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The Anatomy of Exposition

 St-Paul-Preaching-in-Athens

1)   Abuses of Exposition

a)  Non-expostion: Preaching the same content over and over again, regardless of the text.

b)  Preaching the same point week after week.

c)  The preacher who implements non-exposition does not attempt to convey that passage’s true meaning.

2)  Non-exposition

a)  Non-contexted sermon—This is when Scripture is wrenched from its surrounding context and mistakenly applied.

i)  (Preacher used Revelation 11:10 as a Christmas text). Revelation does not sound like merry Christmas.

b)  Lensed sermon—The preacher sees every text through the lens of a favorite theme. This lens could be therapeutic, political, chauvinistic, social, domestic, etc.

c)  Moralized sermon—This is when the preacher makes the sermon a personal and professional goal as the center of the sermon. The sermon should not be about professional goals, but should be about imitating Christ.

d)  Doctrinalized sermon—This is when the Scriptures are used as proof-texts for the doctrinal preferences of the preacher. We should not have a particular leaning outside of Scripture.

e)  Silenced sermon—Preaching on details that Scripture does not teach.

f)  We need to be careful with a psychologized gospel. The gospel must not be reduced to a salvific message of self-esteem, sin to maladjustment, church to group therapy.

3)  Logos (Preacher’s Convictions about Scripture)

a)  The preacher must believe in the authority of Scripture, inerrancy of Scripture, sufficiency of Scripture, infallibility of Scripture, and recognize the inseparability of the Word and the Holy Spirit (2 Timothy 3:16).

i)  Authority of Scripture

(1) There is no exposition apart from an exalted view of the Scripture.

(2) Some neglect Biblical authority because they are slothful.

(3) Some do not believe in the potency of the Word. This causes one to neglect biblical authority.

ii)   Believe in its Inerrancy

iv) Believe in its Sufficiency

(1) Sufficiency is not enough by itself. He must whole-heartedly believe in it. He needs to embrace its claim.

(2)He must exemplify Jesus’ meditation on the Word. Jesus meditated on the words when He was tempted.

(3)Potency—Must believe in the power of God. God’s word is like a knife that cuts through butter.

4)   Inseparability of the Word and the Holy Spirit.

a)   God’s word and Spirit go together (see Genesis1-3; Psalm 33:6; Isaiah 61:1; Luke 4:18; John 3:34; John 6:63; 1 Timothy 3:16)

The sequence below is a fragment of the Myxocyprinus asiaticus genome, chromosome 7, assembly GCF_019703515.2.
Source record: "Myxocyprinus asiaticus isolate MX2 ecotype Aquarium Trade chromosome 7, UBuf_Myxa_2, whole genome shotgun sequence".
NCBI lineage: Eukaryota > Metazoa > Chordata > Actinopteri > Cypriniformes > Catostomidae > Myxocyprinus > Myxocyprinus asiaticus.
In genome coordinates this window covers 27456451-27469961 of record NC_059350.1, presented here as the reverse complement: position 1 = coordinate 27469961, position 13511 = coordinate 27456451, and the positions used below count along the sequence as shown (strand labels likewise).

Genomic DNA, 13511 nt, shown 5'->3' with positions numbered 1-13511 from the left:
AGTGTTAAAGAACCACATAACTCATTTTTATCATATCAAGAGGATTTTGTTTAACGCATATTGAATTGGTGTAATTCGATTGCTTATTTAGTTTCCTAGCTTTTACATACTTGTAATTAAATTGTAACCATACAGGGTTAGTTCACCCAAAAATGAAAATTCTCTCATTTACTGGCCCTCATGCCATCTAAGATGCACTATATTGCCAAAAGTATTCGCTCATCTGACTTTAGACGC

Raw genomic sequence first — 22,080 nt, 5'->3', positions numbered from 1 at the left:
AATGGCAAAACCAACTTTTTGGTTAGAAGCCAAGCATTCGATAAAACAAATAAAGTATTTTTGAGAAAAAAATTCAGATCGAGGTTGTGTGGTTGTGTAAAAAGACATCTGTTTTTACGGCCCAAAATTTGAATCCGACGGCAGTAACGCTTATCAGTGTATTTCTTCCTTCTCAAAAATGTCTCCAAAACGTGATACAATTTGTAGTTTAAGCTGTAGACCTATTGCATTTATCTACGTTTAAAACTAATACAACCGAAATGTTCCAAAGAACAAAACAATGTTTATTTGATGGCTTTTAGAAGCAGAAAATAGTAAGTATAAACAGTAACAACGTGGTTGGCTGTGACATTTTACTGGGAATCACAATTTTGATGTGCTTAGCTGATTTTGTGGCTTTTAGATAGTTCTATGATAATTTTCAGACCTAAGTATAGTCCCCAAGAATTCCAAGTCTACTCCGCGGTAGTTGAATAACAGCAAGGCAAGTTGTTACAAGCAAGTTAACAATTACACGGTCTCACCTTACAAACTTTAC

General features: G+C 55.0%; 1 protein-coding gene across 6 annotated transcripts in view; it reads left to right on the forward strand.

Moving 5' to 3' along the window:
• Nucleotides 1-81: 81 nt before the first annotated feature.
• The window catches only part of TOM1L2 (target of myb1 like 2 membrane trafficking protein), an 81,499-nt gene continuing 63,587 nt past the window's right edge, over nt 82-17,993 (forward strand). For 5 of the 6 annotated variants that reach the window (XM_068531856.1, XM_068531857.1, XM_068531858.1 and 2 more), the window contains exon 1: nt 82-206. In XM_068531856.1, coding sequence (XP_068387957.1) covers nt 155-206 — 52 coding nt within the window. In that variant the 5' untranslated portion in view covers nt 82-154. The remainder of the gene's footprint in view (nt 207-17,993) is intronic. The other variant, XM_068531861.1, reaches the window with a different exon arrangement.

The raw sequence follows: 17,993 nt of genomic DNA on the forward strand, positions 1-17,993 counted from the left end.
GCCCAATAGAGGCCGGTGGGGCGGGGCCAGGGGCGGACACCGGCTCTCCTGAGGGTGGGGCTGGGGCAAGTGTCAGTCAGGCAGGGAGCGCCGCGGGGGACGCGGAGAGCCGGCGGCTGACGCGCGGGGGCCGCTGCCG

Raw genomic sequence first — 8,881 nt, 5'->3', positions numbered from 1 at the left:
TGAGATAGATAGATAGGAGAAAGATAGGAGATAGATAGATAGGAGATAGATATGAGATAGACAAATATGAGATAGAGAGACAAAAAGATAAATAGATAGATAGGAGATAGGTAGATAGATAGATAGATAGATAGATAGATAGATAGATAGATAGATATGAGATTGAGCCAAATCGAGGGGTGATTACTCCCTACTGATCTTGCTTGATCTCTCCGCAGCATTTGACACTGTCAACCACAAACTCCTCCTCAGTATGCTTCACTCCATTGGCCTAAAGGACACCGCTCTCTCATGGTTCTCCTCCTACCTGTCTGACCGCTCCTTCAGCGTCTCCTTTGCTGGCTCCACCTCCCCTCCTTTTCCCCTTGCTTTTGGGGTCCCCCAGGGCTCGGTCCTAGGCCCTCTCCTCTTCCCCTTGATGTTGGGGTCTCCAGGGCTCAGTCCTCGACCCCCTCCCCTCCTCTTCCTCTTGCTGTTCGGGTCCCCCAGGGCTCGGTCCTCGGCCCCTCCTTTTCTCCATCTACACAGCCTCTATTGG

5)   Historical Value of Exposition.

a)   Apostle’s valued exposition.

b)   Calvin and other men of the faith in history valued exposition.

6)  The Advantages of Exposition

a)  You preach a text that you would not volunteer to preach.

b)  You do not have to wonder around on Saturday night trying to figure out what to preach because the text is before you.

c)  You grow as a theologian because of systematic biblical exposition.

d)  Expository preaching keeps you subject to the text. This forces you to look to Scripture.

e)   Expository preaching gives you confidence to preach with a “Thus saith the Lord.”

f)  You will have confidence that when the Word is opened the Spirit speaks.

7)  Ethos: An Expositor’s Integrity

a)   You are what you are. Your biblical character flows out when preaching with truth.

b)   Preacher’s character is fundamental.

c)   Truth will not come merely from the lips, but the person.

d)   “What a man is in secret, in these private duties, that he is in the eyes of God, and no more” (John Owen).

8)  Preacher’s peril

a)   Have you eaten the Bread of Life before offering it to others?

b)   There is a danger when the preacher preaching is not experiencing the power of truth in his heart.

c)   Our hearts need to be sanctified.

d)   Christianity should impact our affections that shape our fears, hopes, love, hatreds, desires, joys, sorrows, gratitude’s, compassions, zeal, etc. If this does not take place, then this becomes a peril for a preacher.

9)  Pathos: A Pastor’s Passion

a)   Godly passion is necessary.

b)   Our passion should not be in word only, but we also need to have conviction towards the Scriptures.

c)   For Paul, his passion was seen through preaching and weeping.

10) Passion and Personality

a)   Thomas Chalmers, Charles Spurgeon, Martyn-Lloyd Jones; to name but a few, had a blood earnestness mentality when preaching. They understood people’s souls were on the balance.

b)   Preacher’s heart must be alive
.

11)  Goal of Preaching

a) Glorify God.

b) To be complete in Christ.

i)  Colossians 1:28, “We proclaim Him, admonishing every man and teaching every man with all wisdom, so that we may present every man complete in Christ” (NASB).

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The audios (including panel discussions) for the T4G Conference are here. More info of the conference and who the speakers are-go here.

  1. Ligon Duncan: Sound Doctrine: Essential to Faithful Pastoral Ministry
  2. Panel Discussion 1: Dever, Duncan, Mahaney, Mohler
  3. Thabiti Anyabwile: Bearing the Image: Identity, the Work of Christ, and the Church
  4. Panel Discussion 2: Anyabwile, Dever, Duncan, Mahaney, Mohler
  5. John MacArthur: The Sinner Neither Able Nor Willing: The Doctrine of Absolute Inability
  6. Mark Dever: Improving the Gospel: Exercises in Unbiblical Theology
  7. Panel Discussion 3: Dever, Duncan, MacArthur, Mahaney, Mohler
  8. R.C. Sproul: The Curse Motif of the Atonement
  9. Panel Discussion 4: Dever, Duncan, Mahaney, Mohler, Sproul
  10. Albert Mohler: Why Do They Hate It So? The Doctrine of Substitution
  11. Panel Discussion 5: Dever, Duncan, Mahaney, Mohler
  12. John Piper: How the Supremacy of Christ Creates Radical Christian Sacrifice
  13. Panel Discussion 6: Dever, Duncan, Mahaney, Mohler, Piper
  14. C.J. Mahaney: Sustaining a Pastor’s Soul

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